From ‘Conjectures of a Guilty Bystander’, by Thomas Merton (1966)

photo by SF 2022 (CC BY-NC-ND)

“The rush and pressure of modern life are a form, perhaps the most common form, of its innate violence. To allow oneself to be carried away by a multitude of conflicting concerns, to surrender to too many demands, to commit oneself to too many projects, to want to help everyone in everything is to succumb to violence. More than that, it is cooperation in violence. The frenzy of our activism neutralizes our work for peace. It destroys our own inner capacity for peace. It destroys the fruitfulness of our own work, because it kills the root of inner wisdom which makes work fruitful.”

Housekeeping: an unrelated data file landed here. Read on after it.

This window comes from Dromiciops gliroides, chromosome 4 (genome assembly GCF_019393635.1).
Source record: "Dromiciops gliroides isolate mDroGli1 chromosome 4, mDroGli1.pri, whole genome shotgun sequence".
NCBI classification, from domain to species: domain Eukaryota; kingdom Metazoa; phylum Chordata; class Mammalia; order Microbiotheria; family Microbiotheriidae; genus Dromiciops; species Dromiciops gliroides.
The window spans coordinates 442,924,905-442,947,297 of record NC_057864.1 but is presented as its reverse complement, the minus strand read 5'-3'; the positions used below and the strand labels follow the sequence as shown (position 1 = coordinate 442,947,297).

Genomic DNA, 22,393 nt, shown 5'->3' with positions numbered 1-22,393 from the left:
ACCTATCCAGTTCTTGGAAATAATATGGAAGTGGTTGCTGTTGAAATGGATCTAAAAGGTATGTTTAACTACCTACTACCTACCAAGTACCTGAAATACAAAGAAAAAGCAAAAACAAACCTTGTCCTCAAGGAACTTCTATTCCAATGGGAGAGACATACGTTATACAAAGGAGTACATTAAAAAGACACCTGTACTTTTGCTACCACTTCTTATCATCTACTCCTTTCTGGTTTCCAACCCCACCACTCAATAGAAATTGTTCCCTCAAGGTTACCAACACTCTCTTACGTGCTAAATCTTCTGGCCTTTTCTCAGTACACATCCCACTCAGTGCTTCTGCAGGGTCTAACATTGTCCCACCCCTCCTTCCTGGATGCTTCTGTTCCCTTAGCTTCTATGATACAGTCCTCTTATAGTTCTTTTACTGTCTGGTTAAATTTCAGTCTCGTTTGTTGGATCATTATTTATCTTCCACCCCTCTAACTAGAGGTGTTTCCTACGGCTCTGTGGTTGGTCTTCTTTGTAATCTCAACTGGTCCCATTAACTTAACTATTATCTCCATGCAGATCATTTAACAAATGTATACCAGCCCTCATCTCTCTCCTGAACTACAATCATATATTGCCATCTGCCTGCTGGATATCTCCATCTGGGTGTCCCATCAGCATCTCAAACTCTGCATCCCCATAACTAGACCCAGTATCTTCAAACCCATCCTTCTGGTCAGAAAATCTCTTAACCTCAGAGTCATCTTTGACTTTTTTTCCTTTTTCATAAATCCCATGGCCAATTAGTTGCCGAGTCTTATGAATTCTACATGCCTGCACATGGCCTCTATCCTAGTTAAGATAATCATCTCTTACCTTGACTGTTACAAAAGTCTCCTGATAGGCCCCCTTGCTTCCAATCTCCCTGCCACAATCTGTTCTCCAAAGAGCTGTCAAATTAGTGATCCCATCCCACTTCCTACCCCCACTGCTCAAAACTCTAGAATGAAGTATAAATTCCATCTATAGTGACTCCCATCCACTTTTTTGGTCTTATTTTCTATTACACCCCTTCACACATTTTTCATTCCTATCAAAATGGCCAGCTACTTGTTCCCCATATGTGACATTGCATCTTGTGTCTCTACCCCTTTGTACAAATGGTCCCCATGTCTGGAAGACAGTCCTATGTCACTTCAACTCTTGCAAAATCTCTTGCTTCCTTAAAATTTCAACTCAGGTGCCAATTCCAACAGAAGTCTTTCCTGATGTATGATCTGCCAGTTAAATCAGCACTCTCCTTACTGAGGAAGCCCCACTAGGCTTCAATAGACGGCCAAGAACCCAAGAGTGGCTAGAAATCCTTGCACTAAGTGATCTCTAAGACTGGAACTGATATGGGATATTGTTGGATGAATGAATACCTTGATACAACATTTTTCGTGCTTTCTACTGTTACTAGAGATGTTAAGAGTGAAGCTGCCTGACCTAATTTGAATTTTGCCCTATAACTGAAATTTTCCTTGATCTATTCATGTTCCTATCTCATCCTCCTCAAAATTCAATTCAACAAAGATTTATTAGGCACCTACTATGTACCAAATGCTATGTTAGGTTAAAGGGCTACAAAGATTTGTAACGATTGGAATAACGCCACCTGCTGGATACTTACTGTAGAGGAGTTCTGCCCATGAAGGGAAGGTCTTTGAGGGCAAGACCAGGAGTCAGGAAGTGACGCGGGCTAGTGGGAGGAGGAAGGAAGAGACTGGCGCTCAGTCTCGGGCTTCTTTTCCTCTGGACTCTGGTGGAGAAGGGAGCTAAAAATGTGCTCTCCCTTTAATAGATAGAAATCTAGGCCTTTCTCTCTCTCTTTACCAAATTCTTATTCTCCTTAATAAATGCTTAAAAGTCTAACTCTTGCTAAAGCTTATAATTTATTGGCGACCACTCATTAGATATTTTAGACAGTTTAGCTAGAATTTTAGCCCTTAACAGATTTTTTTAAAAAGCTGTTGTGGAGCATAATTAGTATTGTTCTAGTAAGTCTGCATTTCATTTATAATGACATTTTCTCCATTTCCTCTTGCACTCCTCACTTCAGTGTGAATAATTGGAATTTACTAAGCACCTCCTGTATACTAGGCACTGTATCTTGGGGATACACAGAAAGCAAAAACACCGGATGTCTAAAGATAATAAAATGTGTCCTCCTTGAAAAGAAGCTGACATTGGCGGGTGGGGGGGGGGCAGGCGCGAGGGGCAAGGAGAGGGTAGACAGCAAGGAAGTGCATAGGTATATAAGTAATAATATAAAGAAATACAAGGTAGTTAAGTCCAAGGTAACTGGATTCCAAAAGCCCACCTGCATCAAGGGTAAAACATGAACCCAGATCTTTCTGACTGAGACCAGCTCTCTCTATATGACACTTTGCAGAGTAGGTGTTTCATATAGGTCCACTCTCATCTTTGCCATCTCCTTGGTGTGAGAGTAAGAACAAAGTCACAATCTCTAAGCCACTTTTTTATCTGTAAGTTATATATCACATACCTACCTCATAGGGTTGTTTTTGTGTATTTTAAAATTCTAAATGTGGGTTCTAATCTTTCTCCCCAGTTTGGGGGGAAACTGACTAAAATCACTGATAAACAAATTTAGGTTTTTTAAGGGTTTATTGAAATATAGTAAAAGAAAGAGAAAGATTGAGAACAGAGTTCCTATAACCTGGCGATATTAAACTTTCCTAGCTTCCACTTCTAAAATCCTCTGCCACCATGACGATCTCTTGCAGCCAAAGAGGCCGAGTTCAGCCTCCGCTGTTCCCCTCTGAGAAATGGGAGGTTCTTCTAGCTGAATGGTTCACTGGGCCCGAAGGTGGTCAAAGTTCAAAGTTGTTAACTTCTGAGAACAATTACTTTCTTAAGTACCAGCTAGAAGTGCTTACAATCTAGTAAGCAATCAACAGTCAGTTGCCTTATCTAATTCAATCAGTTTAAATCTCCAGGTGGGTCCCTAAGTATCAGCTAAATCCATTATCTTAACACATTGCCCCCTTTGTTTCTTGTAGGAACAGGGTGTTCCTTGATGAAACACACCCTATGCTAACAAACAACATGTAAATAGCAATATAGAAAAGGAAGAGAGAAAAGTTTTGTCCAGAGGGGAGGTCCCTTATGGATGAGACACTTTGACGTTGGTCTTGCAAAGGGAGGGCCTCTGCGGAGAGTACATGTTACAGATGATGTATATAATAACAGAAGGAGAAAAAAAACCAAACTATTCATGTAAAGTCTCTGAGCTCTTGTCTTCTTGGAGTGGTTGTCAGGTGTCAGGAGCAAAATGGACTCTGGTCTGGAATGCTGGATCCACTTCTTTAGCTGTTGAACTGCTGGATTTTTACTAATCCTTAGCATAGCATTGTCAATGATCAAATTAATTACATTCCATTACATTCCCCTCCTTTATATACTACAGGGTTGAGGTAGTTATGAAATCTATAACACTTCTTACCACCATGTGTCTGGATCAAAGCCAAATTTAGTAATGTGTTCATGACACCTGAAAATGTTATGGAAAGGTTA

[see also Jack Kornfield’s more recent, pithy take on the topic; and Thich Nhat Hahn’s own wording]

From ‘Conjectures of a Guilty Bystander’, by Thomas Merton (1966)

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